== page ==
There is a NC Times article about the Padres and their "creative" efforts to sell more tickets. I'm looking through the article and, as far as I can tell, the Padres are going to do the following to attract more fans to the games:
- Lower ticket prices on almost (read less than) 25% of the games.
- Promotions on 48 of 81 home games.
- Seven 2-for-1 ticket games.
- 5 for $5 at every home game. Five bucks gets you a hot dog, soda, peanuts, popcorn and a cookie.
- Upper reserved ticket, hot dog and soda are $12 on all Friday through Sunday home games.
Somewhere, Bill Veeck rolled over in his grave at the association of the word "creative" with those five bullet points. Don't get me wrong. The effort is somewhere in there. I have yet to see what these promotions are and the five for five is something I might take advantage of. But seriously, this is not something to write home about.
It's also a bit frustrating because, as a marketer and a fan, it feels like a bunch of things that go through the motions of appearing sympathetic as opposed to actually being sympathetic. Shouldn't the verbiage be really easy?
What it should be: "As a way of thanking fans that have stuck with us through a rough season, and to all the Padres out there who've been with us throughout our 40 years, here are some ways we're saying thank you, with more to come..."
What it is:
"We thought (lowering prices) was a major step in response to the economy," Alderson said. "We will continue to emphasize value in the atmosphere and experience. We're trying to make tickets and concessions as affordable for as many people as possible. I expect we will be proactive as the season progresses. People will realize Padres baseball is a great value."
Value? Proactiveness? Ugh. Nerd alert.
Geoff over at Ducksnorts touched a little bit on bandwagon Padres fans. In his post, he recalls that douche Padres fan that tried sell his allegiance on eBay. Personally, I think offering up your fanhood is a prick move regardless of the team's current state, but I digress.
The most important part of that story is the fact that the Red Sox bought the guys fanhood. Not some overzealous Red Sox fan. The Red Sox.
Now I, as a short sighted what-have-you-done-for-me-lately kind of guy, looked at this guy as some dude being a prick and decided to mostly ignore him, which is apparently what the Padres and 28 other MLB teams decided to do.
The Red Sox thought to themselves, heck, let's offer this guy a bag of authentic Fenway dirt, some stickers, photos, a personally signed letter and pay the $12 or whatever it is the guy's asking for. They turned this guy into an opportunity. In one fell $20 swoop, they reaffirmed to anybody paying attention that the Red Sox care about their fans and they care about acquiring new fans.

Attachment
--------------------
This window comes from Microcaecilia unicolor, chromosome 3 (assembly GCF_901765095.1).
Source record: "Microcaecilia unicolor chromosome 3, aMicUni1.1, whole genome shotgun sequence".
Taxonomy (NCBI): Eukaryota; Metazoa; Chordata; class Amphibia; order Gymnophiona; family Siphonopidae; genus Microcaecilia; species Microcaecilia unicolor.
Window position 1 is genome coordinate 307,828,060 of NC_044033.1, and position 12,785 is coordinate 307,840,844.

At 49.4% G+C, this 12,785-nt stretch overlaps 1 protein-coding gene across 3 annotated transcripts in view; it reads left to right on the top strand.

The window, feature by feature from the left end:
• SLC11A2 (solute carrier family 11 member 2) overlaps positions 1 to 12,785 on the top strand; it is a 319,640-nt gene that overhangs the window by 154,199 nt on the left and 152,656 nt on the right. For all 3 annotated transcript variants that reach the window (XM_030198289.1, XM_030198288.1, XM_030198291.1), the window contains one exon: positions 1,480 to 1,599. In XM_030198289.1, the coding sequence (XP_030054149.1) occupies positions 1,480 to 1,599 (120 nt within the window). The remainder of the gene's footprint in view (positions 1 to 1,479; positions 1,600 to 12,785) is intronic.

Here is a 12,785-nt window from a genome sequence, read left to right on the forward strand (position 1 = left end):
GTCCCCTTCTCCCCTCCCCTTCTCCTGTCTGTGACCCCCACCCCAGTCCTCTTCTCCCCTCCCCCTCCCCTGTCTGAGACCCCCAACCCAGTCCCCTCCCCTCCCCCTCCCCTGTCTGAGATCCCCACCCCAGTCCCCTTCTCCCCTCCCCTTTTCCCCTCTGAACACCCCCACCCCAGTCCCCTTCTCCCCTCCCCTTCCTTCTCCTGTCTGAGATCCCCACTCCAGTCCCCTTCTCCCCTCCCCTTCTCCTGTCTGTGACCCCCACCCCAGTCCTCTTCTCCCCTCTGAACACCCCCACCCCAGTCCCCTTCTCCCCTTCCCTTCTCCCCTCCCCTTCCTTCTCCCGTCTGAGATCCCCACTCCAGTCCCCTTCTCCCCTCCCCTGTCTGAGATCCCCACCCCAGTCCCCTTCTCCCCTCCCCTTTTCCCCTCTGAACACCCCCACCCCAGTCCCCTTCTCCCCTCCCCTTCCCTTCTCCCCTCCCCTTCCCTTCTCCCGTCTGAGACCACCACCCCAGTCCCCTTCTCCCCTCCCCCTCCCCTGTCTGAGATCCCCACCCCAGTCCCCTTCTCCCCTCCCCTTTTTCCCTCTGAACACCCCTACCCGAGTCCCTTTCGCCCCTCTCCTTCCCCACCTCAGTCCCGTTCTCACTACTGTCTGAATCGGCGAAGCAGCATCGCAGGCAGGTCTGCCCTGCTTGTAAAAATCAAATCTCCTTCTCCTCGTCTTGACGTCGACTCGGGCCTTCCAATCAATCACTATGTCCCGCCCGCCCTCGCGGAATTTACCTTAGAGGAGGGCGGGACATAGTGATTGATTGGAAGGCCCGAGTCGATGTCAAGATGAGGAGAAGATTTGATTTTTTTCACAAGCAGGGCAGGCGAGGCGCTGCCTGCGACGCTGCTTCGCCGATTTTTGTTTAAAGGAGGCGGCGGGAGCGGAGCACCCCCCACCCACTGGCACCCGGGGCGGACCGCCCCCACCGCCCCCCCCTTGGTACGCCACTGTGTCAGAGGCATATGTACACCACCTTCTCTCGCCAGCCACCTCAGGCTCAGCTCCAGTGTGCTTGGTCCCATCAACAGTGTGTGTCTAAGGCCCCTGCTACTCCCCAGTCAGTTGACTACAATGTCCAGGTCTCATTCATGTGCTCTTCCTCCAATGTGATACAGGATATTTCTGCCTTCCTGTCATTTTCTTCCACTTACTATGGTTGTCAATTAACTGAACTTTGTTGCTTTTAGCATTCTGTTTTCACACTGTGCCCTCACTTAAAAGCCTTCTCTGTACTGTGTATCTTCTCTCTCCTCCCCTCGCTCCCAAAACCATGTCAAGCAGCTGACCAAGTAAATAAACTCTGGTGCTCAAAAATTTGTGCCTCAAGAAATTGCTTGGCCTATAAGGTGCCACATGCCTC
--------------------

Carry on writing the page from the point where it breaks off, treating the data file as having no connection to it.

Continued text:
Why didn't the Padres do this?
Did the Padres not hear about it? Were they not paying attention? Was this guy beneath them?
What, were they afraid that if they gave this guy any attention, more people would get online and offer up their baseball allegiance in an effort to score some free schwag off of the team? So send all of them letters and a pin also. How hard could that possibly have been?
Maybe that guy is a bad example. The Padres are better off without him, but maybe the guy was just crying out for help. Maybe if somebody out there had made him feel special, he wouldn't have done such a douche move.
I'll tell you right now that the easiest way to win over a fan is to make that fan feel special. And the easiest way to make somebody feel special is to actually pay attention to them. How many of you were completely indifferent to Bob Scanlan before he started commenting here? How many Gaslamp Ballers went to games over the last couple seasons, saw Pad Squad Andre and said, "Oh, he's the nice Pad Squad guy I saw on the Internet." Every time Gaslamp Ball got mentioned by Matt Vasgersian, it was like trading 5 seconds of his time for a little bit of reassurance to anybody that heard that Matt Vasgersian cares what fans think of him.
This is why I like the fact that Darren Smith thought to mention us. Personally, I like Darren Smith. He's an "everyman". Not in the way that Tony Kornheiser pretends to be an "everyman", but in the way that when I get exasperated by something, Darren Smith seems to get exasperated by it too. His interviews with Sandy Alderson were always enlightening to me just in the way that Sandy always seemed to react to whatever Darren was asking in a way that screamed, "You are not as smart as me. You don't get it. You will never get it."
Maybe we don't get it, Darren, but part of me feels a little sorry for the emotionless ones who do.